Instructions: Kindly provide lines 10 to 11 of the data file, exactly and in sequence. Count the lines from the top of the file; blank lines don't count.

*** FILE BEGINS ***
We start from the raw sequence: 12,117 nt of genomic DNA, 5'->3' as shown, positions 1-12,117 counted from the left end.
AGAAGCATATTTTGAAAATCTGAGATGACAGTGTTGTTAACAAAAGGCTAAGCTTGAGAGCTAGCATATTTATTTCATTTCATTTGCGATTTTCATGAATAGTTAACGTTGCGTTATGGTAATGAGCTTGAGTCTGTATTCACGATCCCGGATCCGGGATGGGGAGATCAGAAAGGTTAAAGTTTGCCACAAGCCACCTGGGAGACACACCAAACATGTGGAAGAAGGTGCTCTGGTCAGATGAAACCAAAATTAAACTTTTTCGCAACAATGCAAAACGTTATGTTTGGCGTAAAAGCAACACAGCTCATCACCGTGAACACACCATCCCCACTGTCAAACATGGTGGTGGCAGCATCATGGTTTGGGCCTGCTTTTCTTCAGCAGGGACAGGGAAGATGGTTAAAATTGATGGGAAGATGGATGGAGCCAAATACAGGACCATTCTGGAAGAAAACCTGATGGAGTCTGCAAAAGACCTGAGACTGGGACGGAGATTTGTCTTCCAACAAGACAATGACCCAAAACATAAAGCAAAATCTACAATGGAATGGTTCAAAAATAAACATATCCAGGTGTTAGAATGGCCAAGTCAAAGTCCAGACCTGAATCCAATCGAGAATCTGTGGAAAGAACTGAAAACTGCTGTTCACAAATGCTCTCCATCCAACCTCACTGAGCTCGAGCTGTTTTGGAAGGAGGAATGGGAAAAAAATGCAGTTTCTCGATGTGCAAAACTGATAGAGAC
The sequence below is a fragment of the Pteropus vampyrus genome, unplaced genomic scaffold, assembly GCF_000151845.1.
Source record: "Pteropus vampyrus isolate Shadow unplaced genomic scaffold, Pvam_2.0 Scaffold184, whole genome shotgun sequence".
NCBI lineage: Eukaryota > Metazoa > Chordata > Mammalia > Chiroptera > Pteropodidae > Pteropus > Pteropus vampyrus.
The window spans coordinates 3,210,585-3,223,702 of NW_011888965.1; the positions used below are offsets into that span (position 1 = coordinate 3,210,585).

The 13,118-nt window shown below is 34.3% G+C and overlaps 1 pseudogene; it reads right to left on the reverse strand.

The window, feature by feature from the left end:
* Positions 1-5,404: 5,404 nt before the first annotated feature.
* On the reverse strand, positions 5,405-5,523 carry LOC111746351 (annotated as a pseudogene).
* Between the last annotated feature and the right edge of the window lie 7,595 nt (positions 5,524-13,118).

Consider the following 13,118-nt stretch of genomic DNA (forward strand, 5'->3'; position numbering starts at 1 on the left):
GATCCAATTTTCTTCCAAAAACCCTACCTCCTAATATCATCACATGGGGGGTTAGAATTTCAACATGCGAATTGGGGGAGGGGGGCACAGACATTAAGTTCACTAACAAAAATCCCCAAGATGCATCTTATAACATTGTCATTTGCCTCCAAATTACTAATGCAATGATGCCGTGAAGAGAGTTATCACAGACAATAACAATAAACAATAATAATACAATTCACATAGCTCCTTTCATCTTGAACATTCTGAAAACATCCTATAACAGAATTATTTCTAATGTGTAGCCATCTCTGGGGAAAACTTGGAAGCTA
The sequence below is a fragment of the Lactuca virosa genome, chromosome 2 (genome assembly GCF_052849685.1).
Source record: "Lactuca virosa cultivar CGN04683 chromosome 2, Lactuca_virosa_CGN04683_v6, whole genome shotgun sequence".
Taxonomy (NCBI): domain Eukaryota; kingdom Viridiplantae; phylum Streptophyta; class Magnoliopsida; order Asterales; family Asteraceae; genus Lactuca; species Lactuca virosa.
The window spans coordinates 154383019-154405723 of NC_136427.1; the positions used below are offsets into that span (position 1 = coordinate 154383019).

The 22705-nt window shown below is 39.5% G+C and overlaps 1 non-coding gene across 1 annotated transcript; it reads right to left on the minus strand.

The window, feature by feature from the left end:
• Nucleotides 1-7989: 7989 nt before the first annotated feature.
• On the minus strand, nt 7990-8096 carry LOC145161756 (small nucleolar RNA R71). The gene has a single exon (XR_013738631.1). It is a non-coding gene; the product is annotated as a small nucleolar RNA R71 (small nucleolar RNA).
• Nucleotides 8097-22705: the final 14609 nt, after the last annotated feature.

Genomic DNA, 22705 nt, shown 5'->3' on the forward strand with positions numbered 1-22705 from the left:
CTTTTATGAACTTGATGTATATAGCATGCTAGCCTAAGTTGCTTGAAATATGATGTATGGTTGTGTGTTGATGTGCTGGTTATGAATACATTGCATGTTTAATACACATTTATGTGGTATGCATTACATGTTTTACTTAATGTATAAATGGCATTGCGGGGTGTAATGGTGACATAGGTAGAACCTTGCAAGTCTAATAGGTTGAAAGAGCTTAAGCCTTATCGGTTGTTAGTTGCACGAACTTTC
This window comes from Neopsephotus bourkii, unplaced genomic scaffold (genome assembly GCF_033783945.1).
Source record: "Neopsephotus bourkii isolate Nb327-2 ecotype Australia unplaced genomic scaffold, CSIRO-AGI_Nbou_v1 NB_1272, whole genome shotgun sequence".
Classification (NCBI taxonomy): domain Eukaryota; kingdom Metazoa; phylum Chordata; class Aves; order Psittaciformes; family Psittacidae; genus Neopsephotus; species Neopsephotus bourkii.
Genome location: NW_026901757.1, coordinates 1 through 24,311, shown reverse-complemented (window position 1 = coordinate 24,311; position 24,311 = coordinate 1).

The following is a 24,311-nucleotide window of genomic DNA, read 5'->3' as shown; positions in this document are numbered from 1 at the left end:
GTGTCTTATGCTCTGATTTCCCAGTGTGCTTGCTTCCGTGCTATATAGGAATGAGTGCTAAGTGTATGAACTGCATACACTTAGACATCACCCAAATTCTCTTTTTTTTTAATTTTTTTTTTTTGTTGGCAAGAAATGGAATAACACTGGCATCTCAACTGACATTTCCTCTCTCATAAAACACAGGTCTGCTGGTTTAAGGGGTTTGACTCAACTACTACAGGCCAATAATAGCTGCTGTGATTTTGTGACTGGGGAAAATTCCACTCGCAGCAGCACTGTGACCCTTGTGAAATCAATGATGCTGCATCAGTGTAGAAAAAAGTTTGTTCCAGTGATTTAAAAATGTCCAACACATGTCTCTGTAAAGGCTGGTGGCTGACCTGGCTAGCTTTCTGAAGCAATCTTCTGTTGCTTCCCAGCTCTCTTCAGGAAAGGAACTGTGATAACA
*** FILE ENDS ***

* On the reverse strand, positions 5,405-5,523 carry LOC111746351 (annotated as a pseudogene).
* Between the last annotated feature and the right edge of the window lie 7,595 nt (positions 5,524-13,118).